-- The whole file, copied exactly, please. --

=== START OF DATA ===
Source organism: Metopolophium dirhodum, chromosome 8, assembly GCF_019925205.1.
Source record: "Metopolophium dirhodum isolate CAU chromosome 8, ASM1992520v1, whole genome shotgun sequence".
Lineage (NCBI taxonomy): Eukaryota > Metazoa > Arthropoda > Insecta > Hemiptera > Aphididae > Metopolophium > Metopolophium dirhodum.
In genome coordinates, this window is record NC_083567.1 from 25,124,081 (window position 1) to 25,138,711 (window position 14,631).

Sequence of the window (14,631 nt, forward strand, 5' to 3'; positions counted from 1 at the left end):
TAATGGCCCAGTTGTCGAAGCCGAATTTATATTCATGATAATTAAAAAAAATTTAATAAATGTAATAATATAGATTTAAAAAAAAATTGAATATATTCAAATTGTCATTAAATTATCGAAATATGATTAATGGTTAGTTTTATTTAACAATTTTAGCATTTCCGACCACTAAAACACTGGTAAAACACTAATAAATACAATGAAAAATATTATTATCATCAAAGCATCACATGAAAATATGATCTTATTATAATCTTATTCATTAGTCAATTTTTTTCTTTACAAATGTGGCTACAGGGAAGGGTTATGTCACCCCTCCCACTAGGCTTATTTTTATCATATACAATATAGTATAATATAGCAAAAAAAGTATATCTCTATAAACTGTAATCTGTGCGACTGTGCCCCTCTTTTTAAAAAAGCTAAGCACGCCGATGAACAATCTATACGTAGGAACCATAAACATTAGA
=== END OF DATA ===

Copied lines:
Source organism: Metopolophium dirhodum, chromosome 8, assembly GCF_019925205.1.
Source record: "Metopolophium dirhodum isolate CAU chromosome 8, ASM1992520v1, whole genome shotgun sequence".
Lineage (NCBI taxonomy): Eukaryota > Metazoa > Arthropoda > Insecta > Hemiptera > Aphididae > Metopolophium > Metopolophium dirhodum.
In genome coordinates, this window is record NC_083567.1 from 25,124,081 (window position 1) to 25,138,711 (window position 14,631).

Sequence of the window (14,631 nt, forward strand, 5' to 3'; positions counted from 1 at the left end):
TAATGGCCCAGTTGTCGAAGCCGAATTTATATTCATGATAATTAAAAAAAATTTAATAAATGTAATAATATAGATTTAAAAAAAAATTGAATATATTCAAATTGTCATTAAATTATCGAAATATGATTAATGGTTAGTTTTATTTAACAATTTTAGCATTTCCGACCACTAAAACACTGGTAAAACACTAATAAATACAATGAAAAATATTATTATCATCAAAGCATCACATGAAAATATGATCTTATTATAATCTTATTCATTAGTCAATTTTTTTCTTTACAAATGTGGCTACAGGGAAGGGTTATGTCACCCCTCCCACTAGGCTTATTTTTATCATATACAATATAGTATAATATAGCAAAAAAAGTATATCTCTATAAACTGTAATCTGTGCGACTGTGCCCCTCTTTTTAAAAAAGCTAAGCACGCCGATGAACAATCTATACGTAGGAACCATAAACATTAGA